Court orders compensation to woman sacked for maternity leave
A Delhi court has awarded over Rs two lakh compensation to a woman who claimed she was sacked by a private firm after she demanded maternity leave of three months on full pay basis.delhi Updated: Sep 26, 2012 19:44 IST
A Delhi court has awarded over Rs two lakh compensation to a woman who claimed she was sacked by a private firm after she demanded maternity leave of three months on full pay basis.
Holding that the complainant Ritu Verma and her child had suffered physical and mental agony due to the "illegal" termination of her employment, additional district judge Inder Jeet Singh ordered Ebaco India Private Limited to pay a total amount of Rs 2.12 lakh as compensation to her.
The compensation awarded by the court included Rs one lakh as damages for the stress and agony suffered, another one lakh as four months salary and the remaining sum was given as the amount coming under provident fund.
"The termination of employment is illegal, arbitrary and void in the eyes of law. The services of employment has been terminated to avoid maternity benefits to the plaintiff.
"The arbitrary and illegal decision of termination of services of plaintiff, has been forced upon the plaintiff when she was at final stage of her pregnancy, she was harassed, suffered ample physical and mental stress and agony, which has also been suffered by her child," the judge said.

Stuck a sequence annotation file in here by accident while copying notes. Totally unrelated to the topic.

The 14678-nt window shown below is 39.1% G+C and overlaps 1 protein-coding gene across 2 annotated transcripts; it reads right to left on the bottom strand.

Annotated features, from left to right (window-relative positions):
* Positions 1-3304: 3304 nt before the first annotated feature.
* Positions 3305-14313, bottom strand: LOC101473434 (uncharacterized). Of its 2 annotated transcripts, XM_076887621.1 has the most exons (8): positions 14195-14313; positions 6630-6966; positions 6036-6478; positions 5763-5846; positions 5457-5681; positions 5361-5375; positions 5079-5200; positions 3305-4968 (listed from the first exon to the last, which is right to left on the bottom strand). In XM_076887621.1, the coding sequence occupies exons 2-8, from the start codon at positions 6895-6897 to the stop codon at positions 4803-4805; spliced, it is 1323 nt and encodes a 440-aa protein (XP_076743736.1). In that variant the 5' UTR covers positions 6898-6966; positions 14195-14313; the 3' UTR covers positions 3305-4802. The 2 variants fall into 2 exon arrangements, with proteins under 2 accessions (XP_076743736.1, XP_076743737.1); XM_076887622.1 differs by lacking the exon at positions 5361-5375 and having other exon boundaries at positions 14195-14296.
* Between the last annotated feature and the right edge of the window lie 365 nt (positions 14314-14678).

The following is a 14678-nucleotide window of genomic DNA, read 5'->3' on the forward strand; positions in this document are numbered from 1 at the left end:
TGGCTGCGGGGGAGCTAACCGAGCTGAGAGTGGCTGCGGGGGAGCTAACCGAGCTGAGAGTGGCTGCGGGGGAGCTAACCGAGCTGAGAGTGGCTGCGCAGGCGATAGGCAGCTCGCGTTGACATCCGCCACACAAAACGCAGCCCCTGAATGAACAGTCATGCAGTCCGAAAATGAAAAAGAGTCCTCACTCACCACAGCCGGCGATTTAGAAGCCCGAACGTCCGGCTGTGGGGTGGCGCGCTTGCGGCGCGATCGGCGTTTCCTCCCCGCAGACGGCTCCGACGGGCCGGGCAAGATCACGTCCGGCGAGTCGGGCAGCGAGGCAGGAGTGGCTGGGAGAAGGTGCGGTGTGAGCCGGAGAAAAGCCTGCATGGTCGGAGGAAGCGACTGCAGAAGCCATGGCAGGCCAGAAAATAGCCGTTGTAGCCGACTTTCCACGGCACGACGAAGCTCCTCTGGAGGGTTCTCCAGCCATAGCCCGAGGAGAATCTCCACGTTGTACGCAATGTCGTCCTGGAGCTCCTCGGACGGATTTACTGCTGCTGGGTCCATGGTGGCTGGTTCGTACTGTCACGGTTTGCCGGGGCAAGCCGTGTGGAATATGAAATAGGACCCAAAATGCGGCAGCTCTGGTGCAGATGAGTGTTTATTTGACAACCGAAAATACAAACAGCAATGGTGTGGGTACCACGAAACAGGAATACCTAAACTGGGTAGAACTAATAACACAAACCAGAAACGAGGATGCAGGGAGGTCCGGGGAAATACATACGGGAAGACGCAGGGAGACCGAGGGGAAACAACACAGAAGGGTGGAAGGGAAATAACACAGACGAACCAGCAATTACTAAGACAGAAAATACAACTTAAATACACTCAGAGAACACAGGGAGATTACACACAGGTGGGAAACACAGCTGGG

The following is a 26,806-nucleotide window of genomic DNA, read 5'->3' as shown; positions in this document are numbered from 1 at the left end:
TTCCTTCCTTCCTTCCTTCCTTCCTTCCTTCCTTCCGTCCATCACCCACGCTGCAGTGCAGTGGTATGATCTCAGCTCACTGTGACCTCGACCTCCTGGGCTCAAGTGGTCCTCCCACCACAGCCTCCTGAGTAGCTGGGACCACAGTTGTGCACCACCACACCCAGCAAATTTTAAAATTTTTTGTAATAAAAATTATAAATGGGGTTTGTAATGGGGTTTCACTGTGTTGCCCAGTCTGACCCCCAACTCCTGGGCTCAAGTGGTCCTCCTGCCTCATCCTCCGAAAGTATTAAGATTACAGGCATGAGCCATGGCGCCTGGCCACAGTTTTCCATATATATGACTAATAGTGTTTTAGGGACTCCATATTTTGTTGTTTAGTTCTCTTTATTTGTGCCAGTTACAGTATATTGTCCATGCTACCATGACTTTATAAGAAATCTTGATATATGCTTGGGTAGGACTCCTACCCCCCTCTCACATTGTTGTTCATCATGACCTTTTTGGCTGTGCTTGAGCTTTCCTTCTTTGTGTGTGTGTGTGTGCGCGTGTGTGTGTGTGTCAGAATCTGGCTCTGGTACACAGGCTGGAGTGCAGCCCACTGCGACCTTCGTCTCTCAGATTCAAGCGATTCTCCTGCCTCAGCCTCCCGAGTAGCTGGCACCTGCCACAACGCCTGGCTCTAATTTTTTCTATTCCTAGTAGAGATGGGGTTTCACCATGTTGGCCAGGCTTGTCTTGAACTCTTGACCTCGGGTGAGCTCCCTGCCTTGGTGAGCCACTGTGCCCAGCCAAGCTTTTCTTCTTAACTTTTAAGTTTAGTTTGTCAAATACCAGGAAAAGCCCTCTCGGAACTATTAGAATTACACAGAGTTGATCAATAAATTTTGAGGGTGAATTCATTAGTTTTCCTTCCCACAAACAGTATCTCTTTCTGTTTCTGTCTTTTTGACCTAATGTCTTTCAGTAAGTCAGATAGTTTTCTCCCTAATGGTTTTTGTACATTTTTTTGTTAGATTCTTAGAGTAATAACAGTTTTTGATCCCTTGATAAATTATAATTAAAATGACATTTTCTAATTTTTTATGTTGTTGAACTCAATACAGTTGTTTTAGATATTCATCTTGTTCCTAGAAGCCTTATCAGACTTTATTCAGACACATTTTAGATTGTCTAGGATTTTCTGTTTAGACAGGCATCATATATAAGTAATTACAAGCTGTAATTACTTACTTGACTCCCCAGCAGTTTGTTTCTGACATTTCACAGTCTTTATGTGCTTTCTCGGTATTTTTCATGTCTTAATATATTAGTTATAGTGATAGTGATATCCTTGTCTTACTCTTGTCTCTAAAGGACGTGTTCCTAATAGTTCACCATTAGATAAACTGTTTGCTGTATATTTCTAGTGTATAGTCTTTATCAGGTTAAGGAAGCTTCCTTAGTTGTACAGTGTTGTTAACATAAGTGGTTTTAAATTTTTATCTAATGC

Verma had told the court that she was working with the company since March, 2008 and her salary had been hiked from Rs 13,000 to Rs 25,000 in two years after regular appraisals.
During the trial, she alleged that on April 1, 2011, she had reminded the chief executive officer(CEO) of the company, via e-mail, of an earlier request sent by her for a three months maternity leave on full pay basis from May 1, 2011 to July 31, 2011.
She alleged that she did not receive any reply to her e-mail from the company but on April 8, 2011 she received an e-mail sent by the CEO of company terminating her employment.
Verma told the judge that on April 29, 2011 she received another email from the company informing her that the decision to terminate her employment was taken six months prior to the actual termination of her employment.
The court gave the compensation order after summons issued by it to Ebaco Private Limited were refused by the company officials.